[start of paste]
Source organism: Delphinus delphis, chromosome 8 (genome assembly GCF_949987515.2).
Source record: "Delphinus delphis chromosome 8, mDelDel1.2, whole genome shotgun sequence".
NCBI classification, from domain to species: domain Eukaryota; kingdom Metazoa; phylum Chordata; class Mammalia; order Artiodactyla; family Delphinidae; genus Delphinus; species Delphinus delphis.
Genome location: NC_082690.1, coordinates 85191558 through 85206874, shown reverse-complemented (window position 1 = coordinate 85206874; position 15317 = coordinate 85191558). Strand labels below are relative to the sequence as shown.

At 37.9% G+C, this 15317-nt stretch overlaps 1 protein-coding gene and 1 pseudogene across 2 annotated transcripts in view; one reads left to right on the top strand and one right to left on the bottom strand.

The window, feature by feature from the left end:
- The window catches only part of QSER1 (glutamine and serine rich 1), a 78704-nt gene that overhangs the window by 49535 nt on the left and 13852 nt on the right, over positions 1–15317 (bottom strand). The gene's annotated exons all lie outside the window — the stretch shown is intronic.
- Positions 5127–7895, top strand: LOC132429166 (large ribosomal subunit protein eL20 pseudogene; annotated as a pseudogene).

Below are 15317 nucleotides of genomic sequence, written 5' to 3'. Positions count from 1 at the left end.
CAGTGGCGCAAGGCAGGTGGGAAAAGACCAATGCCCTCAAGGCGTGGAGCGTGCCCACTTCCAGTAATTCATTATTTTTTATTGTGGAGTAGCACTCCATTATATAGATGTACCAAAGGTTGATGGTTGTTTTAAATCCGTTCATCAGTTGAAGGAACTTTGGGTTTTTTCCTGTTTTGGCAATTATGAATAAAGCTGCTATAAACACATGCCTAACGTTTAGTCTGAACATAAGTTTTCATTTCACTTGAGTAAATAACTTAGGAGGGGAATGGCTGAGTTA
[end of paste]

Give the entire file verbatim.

Source organism: Delphinus delphis, chromosome 8 (genome assembly GCF_949987515.2).
Source record: "Delphinus delphis chromosome 8, mDelDel1.2, whole genome shotgun sequence".
NCBI classification, from domain to species: domain Eukaryota; kingdom Metazoa; phylum Chordata; class Mammalia; order Artiodactyla; family Delphinidae; genus Delphinus; species Delphinus delphis.
Genome location: NC_082690.1, coordinates 85191558 through 85206874, shown reverse-complemented (window position 1 = coordinate 85206874; position 15317 = coordinate 85191558). Strand labels below are relative to the sequence as shown.

At 37.9% G+C, this 15317-nt stretch overlaps 1 protein-coding gene and 1 pseudogene across 2 annotated transcripts in view; one reads left to right on the top strand and one right to left on the bottom strand.

The window, feature by feature from the left end:
- The window catches only part of QSER1 (glutamine and serine rich 1), a 78704-nt gene that overhangs the window by 49535 nt on the left and 13852 nt on the right, over positions 1–15317 (bottom strand). The gene's annotated exons all lie outside the window — the stretch shown is intronic.
- Positions 5127–7895, top strand: LOC132429166 (large ribosomal subunit protein eL20 pseudogene; annotated as a pseudogene).

Below are 15317 nucleotides of genomic sequence, written 5' to 3'. Positions count from 1 at the left end.
CAGTGGCGCAAGGCAGGTGGGAAAAGACCAATGCCCTCAAGGCGTGGAGCGTGCCCACTTCCAGTAATTCATTATTTTTTATTGTGGAGTAGCACTCCATTATATAGATGTACCAAAGGTTGATGGTTGTTTTAAATCCGTTCATCAGTTGAAGGAACTTTGGGTTTTTTCCTGTTTTGGCAATTATGAATAAAGCTGCTATAAACACATGCCTAACGTTTAGTCTGAACATAAGTTTTCATTTCACTTGAGTAAATAACTTAGGAGGGGAATGGCTGAGTTA